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'Twin Peaks' composer Angelo Badalamenti died Sunday at age 85

JUANA SUMMERS, HOST:

TV and film composer Angelo Badalamenti has died. He was at his home in New Jersey surrounded by family.

ARI SHAPIRO, HOST:

Badalamenti started composing on the piano when he was 10 and went on to study at the Manhattan School of Music. He wrote songs for Nina Simone and scored crime movies.

SUMMERS: And in 1985, he was introduced to the esteemed film maker David Lynch. Badalamenti went on to score five of Lynch's films, but he was perhaps best known for his music in the cult-favorite '90s TV drama "Twin Peaks," also created by Lynch.

SHAPIRO: In a documentary about the creation of "Twin Peaks," Badalamenti described his creative process, specifically in writing the theme for the mysterious character Laura Palmer.

SUMMERS: He sat at a piano with Lynch and listened to him describe his vision for the show and turned that vision into sound.

(SOUNDBITE OF ARCHIVED RECORDING)

ANGELO BADALAMENTI: And David would say, OK, Angelo, we're in a dark woods. And there's a soft wind blowing through some sycamore trees. And there's a moon out. And there's some animal sounds in the background. And you can hear the hoot of an owl. And you're in the dark woods - you know, just get me into that beautiful darkness with the soft wind. And I started playing (playing piano).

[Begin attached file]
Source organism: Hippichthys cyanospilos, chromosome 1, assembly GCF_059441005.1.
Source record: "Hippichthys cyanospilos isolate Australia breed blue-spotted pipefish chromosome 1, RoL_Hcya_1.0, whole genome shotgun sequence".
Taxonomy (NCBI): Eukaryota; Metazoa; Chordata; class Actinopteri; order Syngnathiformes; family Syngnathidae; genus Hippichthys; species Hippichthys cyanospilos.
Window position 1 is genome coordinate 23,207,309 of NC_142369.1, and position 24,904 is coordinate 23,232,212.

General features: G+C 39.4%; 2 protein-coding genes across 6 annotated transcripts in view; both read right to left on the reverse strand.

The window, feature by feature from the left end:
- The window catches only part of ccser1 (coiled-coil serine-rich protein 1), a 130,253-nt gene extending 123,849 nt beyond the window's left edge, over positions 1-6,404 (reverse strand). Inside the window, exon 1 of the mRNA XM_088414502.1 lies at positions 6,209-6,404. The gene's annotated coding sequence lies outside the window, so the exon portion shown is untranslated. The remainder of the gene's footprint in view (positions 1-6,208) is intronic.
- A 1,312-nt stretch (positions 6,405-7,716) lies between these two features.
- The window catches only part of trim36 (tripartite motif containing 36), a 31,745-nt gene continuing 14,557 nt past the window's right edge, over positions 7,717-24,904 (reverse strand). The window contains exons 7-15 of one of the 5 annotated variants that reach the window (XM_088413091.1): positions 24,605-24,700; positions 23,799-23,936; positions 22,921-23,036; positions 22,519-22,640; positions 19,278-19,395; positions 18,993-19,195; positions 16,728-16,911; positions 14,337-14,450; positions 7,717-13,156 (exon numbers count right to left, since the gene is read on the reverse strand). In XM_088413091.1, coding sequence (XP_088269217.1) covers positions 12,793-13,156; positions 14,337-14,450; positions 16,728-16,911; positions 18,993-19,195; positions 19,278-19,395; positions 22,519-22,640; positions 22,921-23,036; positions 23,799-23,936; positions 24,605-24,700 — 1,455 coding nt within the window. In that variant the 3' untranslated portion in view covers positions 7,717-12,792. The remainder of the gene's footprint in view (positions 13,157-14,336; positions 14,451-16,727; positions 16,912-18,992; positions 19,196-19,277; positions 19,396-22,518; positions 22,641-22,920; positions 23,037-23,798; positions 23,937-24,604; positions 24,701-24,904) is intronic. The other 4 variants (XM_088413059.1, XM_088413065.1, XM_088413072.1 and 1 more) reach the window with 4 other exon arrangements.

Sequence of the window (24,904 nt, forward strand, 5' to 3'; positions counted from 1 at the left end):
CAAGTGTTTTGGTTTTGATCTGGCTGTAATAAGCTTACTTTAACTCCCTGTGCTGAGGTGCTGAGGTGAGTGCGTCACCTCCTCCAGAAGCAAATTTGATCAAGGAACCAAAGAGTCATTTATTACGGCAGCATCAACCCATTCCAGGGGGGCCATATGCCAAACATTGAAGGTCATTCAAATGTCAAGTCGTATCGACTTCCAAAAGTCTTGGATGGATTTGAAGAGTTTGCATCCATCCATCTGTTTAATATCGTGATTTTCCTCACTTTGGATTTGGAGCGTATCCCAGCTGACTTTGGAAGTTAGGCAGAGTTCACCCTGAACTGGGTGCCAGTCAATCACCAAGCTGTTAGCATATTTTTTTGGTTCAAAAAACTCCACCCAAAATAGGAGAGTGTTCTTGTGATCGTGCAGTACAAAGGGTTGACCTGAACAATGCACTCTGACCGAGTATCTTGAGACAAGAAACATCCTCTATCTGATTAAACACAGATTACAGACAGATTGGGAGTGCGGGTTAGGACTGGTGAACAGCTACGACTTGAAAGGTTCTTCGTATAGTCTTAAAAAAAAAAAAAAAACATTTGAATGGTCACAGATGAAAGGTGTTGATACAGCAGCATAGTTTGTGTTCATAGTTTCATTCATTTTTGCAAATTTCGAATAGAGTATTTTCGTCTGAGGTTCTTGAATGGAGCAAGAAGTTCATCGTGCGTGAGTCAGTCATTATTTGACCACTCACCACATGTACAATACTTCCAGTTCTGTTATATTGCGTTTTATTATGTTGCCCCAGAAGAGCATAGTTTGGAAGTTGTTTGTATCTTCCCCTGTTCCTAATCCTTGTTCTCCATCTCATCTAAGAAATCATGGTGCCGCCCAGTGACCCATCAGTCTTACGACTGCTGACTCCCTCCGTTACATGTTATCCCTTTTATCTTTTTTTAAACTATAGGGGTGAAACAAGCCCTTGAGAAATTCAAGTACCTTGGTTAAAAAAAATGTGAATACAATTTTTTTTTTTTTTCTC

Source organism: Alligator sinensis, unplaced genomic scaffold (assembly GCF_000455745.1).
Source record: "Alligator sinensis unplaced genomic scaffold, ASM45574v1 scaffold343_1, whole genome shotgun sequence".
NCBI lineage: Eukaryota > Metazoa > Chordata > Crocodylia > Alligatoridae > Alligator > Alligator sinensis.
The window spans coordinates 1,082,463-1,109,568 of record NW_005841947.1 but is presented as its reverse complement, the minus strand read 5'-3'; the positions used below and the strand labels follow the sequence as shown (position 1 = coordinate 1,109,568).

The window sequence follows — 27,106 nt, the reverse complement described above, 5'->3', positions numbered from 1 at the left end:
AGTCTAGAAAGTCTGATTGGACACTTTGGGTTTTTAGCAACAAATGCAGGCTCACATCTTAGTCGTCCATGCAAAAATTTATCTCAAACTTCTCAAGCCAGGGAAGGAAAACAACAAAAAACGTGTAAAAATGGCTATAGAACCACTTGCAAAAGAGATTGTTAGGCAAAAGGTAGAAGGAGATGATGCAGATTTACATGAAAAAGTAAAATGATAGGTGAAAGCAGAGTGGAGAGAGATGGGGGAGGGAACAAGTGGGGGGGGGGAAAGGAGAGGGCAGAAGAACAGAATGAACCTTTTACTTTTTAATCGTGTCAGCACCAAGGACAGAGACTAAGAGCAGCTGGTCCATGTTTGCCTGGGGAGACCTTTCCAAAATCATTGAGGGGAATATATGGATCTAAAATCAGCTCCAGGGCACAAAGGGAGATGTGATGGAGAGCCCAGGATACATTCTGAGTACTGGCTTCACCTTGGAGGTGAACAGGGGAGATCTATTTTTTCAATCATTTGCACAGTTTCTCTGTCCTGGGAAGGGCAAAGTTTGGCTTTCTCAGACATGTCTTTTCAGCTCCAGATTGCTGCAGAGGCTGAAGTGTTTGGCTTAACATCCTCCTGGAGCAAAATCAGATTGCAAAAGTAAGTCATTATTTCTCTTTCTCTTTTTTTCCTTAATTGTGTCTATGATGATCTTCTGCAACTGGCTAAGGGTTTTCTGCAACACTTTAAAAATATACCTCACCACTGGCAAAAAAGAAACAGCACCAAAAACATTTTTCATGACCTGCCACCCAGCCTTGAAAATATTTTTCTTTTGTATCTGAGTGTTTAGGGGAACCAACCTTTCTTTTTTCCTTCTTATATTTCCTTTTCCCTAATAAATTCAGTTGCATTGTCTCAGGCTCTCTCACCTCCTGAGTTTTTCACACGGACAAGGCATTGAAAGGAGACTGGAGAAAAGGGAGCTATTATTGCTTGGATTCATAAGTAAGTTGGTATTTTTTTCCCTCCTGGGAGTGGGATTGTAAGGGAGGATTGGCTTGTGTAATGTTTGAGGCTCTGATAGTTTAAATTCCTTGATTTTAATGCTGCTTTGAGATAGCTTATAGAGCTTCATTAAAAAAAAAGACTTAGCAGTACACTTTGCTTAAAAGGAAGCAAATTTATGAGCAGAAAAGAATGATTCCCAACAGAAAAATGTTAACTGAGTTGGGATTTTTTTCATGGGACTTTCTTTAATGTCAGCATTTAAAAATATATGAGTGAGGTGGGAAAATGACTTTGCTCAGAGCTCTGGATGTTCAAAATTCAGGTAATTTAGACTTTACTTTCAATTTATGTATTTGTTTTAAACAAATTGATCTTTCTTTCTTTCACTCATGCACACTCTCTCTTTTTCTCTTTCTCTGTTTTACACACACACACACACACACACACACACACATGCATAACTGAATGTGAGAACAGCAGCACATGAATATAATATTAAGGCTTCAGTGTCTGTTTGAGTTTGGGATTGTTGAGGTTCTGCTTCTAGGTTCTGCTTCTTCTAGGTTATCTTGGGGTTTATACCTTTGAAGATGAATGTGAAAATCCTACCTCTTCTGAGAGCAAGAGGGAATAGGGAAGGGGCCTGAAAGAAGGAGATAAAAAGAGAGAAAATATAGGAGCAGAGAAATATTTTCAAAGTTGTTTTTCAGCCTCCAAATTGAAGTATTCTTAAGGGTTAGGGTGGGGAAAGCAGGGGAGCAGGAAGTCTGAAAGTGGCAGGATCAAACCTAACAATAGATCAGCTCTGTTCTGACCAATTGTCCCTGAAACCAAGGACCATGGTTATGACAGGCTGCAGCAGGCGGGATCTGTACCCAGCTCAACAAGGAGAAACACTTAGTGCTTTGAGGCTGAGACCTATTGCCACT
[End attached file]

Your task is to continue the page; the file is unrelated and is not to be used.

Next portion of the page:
SUMMERS: Lynch asked him to slow it down.

(SOUNDBITE OF ARCHIVED RECORDING)

BADALAMENTI: And I'd say, slower, David? OK. And I'd go (playing piano). That's it. That's a good tempo.

SUMMERS: Keep going, Lynch said. Keep going. Still in the forest.

(SOUNDBITE OF ARCHIVED RECORDING)

BADALAMENTI: And he would say, OK, Angelo, now we got to make a change because from behind a tree in the back of the woods, there's this very lonely girl. Her name is Laura Palmer. And it's very sad, but get something that matches her. And I just segway into this (playing piano). Well, that's it. It's very beautiful. I could see her. And she's walking towards the camera. And she's coming closer. Just keep building it. Just keep building it. And she's getting close. Now reach some kind of climax. And I would go (playing piano). And he'd say, oh, that's it. Oh, that's so beautiful. Angelo, oh, that's tearing my heart out. I love that. Just keep that going. Now she's starting to leave, so fall down. Keep falling, keep falling, keep falling. Now go back into the dark woods. That's it. Keep going.

SHAPIRO: After Badalamenti stopped playing...

(SOUNDBITE OF ARCHIVED RECORDING)

BADALAMENTI: David got up. He gave me a big hug. He said, Angelo, that's "Twin Peaks." I said, OK, David, I'll go home, and I'll work on it. He said, Angelo, don't do a thing and don't change a single note.

SHAPIRO: Angelo Badalamenti died Sunday. He was 85 years old. Transcript provided by NPR, Copyright NPR.

Kat Lonsdorf
Sami Yenigun
Ari Shapiro has been one of the hosts of All Things Considered, NPR's award-winning afternoon newsmagazine, since 2015. During his first two years on the program, listenership to All Things Considered grew at an unprecedented rate, with more people tuning in during a typical quarter-hour than any other program on the radio.
Juana Summers
Juana Summers is a political correspondent for NPR covering race, justice and politics. She has covered politics since 2010 for publications including Politico, CNN and The Associated Press. She got her start in public radio at KBIA in Columbia, Mo., and also previously covered Congress for NPR.
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